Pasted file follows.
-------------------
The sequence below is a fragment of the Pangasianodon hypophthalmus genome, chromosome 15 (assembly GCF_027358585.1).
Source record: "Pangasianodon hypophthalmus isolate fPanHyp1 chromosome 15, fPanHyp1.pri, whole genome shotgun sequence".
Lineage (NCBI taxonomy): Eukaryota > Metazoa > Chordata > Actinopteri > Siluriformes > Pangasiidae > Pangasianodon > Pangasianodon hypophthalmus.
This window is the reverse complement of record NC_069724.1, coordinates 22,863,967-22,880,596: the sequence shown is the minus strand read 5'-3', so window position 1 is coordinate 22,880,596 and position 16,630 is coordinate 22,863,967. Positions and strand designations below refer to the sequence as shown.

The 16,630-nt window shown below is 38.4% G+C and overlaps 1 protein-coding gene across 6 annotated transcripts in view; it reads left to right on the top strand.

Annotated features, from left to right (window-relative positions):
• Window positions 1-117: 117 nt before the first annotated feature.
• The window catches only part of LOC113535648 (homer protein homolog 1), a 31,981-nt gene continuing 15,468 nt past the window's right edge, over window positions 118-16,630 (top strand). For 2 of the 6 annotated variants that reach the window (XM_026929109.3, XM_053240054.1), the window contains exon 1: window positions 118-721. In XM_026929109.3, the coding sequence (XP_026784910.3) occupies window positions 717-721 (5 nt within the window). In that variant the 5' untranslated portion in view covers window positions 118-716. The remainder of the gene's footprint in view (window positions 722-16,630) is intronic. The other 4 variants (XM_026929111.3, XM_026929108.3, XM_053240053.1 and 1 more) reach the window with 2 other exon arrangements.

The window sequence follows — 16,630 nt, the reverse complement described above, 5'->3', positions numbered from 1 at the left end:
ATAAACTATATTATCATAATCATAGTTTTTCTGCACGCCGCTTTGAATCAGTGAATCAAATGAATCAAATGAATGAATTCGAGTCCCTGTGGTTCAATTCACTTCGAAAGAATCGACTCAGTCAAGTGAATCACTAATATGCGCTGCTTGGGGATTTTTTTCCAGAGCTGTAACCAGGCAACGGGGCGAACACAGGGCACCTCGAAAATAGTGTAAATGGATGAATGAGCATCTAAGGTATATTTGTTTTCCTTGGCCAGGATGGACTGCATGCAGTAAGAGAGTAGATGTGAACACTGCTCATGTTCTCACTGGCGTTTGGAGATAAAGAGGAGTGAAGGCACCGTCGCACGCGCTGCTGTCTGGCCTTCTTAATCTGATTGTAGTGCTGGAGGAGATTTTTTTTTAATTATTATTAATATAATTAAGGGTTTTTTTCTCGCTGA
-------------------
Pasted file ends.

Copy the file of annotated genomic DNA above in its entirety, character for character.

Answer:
The sequence below is a fragment of the Pangasianodon hypophthalmus genome, chromosome 15 (assembly GCF_027358585.1).
Source record: "Pangasianodon hypophthalmus isolate fPanHyp1 chromosome 15, fPanHyp1.pri, whole genome shotgun sequence".
Lineage (NCBI taxonomy): Eukaryota > Metazoa > Chordata > Actinopteri > Siluriformes > Pangasiidae > Pangasianodon > Pangasianodon hypophthalmus.
This window is the reverse complement of record NC_069724.1, coordinates 22,863,967-22,880,596: the sequence shown is the minus strand read 5'-3', so window position 1 is coordinate 22,880,596 and position 16,630 is coordinate 22,863,967. Positions and strand designations below refer to the sequence as shown.

The 16,630-nt window shown below is 38.4% G+C and overlaps 1 protein-coding gene across 6 annotated transcripts in view; it reads left to right on the top strand.

Annotated features, from left to right (window-relative positions):
• Window positions 1-117: 117 nt before the first annotated feature.
• The window catches only part of LOC113535648 (homer protein homolog 1), a 31,981-nt gene continuing 15,468 nt past the window's right edge, over window positions 118-16,630 (top strand). For 2 of the 6 annotated variants that reach the window (XM_026929109.3, XM_053240054.1), the window contains exon 1: window positions 118-721. In XM_026929109.3, the coding sequence (XP_026784910.3) occupies window positions 717-721 (5 nt within the window). In that variant the 5' untranslated portion in view covers window positions 118-716. The remainder of the gene's footprint in view (window positions 722-16,630) is intronic. The other 4 variants (XM_026929111.3, XM_026929108.3, XM_053240053.1 and 1 more) reach the window with 2 other exon arrangements.

The window sequence follows — 16,630 nt, the reverse complement described above, 5'->3', positions numbered from 1 at the left end:
ATAAACTATATTATCATAATCATAGTTTTTCTGCACGCCGCTTTGAATCAGTGAATCAAATGAATCAAATGAATGAATTCGAGTCCCTGTGGTTCAATTCACTTCGAAAGAATCGACTCAGTCAAGTGAATCACTAATATGCGCTGCTTGGGGATTTTTTTCCAGAGCTGTAACCAGGCAACGGGGCGAACACAGGGCACCTCGAAAATAGTGTAAATGGATGAATGAGCATCTAAGGTATATTTGTTTTCCTTGGCCAGGATGGACTGCATGCAGTAAGAGAGTAGATGTGAACACTGCTCATGTTCTCACTGGCGTTTGGAGATAAAGAGGAGTGAAGGCACCGTCGCACGCGCTGCTGTCTGGCCTTCTTAATCTGATTGTAGTGCTGGAGGAGATTTTTTTTTAATTATTATTAATATAATTAAGGGTTTTTTTCTCGCTGA